From the Editor
To most of the rest of the world, pigskin is that object tossed and kicked about during football games. That’s true in Louisiana, too, but the term has another meaning, also associated with the fall and winter, for that is the season of the boucherie.
Many churches and schools in French Louisiana are endowed by money from their fairs. On Sunday mornings, lines form to purchase the roast pig dinners made from the carcasses that glowed on vertical pits the night before.
Among the specialty items made from the hogs, the two most popular seem to be cracklins and boudin. On paper a cracklin does not seem like something one would want to take to a spa. It consists of deep-fried pork fat with a hint of meat that is salted. When done right, though, there is a sweetness and crunchiness that cannot be denied.
There are two types of boudin: the red and the white. The former is the so-called blood sausage, and that is a discussion in itself. There are blood dishes throughout the world, including the English’s blood pudding, but they are not for the squeamish.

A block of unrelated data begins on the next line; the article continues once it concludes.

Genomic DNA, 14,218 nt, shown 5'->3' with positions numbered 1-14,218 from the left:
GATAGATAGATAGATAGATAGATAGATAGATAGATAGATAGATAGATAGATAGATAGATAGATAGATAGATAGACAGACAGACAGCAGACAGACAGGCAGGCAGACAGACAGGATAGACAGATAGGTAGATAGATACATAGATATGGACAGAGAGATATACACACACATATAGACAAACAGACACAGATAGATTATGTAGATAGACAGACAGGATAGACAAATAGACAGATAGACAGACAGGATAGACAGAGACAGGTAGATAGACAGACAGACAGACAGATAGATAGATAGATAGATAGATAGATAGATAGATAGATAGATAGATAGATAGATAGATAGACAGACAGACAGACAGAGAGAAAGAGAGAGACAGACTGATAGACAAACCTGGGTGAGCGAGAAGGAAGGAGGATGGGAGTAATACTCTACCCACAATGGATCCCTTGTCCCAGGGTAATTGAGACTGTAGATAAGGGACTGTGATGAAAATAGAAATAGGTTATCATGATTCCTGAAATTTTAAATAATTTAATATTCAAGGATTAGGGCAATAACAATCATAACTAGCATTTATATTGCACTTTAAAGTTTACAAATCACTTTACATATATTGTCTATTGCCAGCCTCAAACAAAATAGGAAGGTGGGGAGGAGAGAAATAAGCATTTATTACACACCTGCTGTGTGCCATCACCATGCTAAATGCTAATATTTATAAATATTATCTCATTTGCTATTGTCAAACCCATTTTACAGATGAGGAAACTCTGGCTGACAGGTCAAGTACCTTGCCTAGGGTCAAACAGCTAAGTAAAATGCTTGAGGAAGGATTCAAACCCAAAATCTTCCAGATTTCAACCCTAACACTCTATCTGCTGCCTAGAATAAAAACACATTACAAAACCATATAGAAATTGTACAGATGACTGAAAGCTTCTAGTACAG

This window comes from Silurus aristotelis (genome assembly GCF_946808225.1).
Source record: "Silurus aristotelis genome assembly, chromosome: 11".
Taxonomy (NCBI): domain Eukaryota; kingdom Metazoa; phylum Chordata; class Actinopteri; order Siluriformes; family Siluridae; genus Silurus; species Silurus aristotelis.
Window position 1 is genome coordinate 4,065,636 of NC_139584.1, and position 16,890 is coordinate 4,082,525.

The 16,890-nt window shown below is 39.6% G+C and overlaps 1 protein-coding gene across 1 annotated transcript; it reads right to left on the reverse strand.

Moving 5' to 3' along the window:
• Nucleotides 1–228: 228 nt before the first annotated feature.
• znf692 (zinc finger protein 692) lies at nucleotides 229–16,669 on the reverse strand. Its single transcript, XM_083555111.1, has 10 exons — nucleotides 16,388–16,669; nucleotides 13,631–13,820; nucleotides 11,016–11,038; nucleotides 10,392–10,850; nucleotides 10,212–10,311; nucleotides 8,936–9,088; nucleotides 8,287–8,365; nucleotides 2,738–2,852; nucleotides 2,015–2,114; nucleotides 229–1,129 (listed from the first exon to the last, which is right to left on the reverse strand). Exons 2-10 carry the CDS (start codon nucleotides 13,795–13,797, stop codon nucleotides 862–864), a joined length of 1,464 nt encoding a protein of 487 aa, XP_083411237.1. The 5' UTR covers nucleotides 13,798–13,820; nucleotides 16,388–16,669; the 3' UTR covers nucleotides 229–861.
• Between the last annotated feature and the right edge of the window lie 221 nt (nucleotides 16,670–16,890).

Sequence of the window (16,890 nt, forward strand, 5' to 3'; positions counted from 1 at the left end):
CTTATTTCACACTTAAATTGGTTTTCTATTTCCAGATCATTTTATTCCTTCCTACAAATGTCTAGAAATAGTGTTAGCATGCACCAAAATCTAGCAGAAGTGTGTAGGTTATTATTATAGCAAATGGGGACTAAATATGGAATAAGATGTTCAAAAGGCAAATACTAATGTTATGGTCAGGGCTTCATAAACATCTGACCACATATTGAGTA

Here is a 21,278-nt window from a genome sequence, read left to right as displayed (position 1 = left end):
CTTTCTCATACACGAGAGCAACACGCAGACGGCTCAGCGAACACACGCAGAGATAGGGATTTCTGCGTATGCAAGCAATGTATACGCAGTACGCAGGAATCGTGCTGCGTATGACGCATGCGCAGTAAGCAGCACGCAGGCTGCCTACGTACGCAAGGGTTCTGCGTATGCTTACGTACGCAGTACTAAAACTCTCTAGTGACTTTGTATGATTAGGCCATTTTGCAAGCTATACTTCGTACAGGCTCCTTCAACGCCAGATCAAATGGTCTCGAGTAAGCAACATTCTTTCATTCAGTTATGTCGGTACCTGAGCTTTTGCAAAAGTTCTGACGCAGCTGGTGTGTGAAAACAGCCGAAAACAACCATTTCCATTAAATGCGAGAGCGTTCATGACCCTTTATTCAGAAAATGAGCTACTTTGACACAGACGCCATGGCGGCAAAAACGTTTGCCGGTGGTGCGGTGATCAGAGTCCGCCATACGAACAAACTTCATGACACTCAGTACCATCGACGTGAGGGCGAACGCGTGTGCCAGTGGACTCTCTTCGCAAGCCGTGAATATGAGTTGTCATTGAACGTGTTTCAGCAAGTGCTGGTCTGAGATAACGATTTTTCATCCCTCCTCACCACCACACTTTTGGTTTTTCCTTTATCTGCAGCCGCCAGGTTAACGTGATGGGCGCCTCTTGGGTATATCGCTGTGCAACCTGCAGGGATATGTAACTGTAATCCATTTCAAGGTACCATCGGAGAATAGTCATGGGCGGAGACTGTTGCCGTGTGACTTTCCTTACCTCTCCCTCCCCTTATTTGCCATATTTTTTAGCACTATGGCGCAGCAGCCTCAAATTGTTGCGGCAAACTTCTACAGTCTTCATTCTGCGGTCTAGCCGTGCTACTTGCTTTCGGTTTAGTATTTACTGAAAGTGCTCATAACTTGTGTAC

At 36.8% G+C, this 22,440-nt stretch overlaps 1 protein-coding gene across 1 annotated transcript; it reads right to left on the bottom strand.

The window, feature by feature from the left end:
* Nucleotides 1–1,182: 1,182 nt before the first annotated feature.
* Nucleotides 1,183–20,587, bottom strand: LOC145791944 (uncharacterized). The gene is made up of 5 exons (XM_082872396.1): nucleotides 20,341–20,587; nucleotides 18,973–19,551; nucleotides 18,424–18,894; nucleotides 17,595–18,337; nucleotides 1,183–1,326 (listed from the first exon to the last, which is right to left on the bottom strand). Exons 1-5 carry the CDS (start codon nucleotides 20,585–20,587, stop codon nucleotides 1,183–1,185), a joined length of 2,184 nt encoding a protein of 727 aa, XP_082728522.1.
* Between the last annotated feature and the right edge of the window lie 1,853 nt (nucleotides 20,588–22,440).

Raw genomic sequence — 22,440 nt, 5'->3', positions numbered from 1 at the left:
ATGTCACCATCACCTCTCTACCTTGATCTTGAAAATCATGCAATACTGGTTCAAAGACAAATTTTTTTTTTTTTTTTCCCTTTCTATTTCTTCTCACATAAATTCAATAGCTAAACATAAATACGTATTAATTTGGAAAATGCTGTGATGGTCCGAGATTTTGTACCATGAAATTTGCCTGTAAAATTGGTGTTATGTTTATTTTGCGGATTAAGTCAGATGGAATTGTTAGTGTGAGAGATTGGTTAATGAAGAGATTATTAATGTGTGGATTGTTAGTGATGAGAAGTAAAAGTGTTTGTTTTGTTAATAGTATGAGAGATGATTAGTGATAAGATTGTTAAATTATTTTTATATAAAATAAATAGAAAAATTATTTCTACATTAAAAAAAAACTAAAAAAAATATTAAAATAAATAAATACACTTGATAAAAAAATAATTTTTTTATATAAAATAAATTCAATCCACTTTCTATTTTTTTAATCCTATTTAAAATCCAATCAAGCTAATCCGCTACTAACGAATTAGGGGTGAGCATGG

White boudin is another matter. Pork, spices and rice are mixed together and stuffed into a sausage casing. Though it is an ancient food, boudin is thoroughly modern in that in can be frozen and then microwaved. Service hint: Be sure to prick holes into the casing before heating; otherwise you might have a boudin bomb in your oven.
An aunt in Avoyelles Parish traditionally gives me a pack of boudin for Christmas. It is a wonderful gift – except for the Christmas after Katrina when the car trunk tended to be loaded down with the paraphernalia for survival in addition to Christmas gifts. That following October, I traced down the gamey but still savory smell that wafted from the back of my car to the Christmas boudin that had shifted into a space at the bottom of the truck.
In modern times boudin has gained new popularity. Once unheard of in New Orleans, it is now on the menu at some white-tablecloth restaurants. At the Jazz Fest, boudin in various forms, including crawfish (that might be going too far), is sold. Of course, the ultimate in culinary experiences is the boudin ball, served from beneath hot lights at gas stations. (Somehow the words “boudin,” “hot lights” and “gas” belong together.)
Which grocery store sells the best cracklins and boudin is the source of much debate. Pictured here is The Best Stop in the Lafayette Parish town of Scott just off Interstate 10. I was there on a Sunday afternoon when there were multiple checkout lines, each three or four customers deep. Boudin bashes on Sunday evenings seem to be a big deal in that part of the state.
Just be sure nothing is left in the trunk.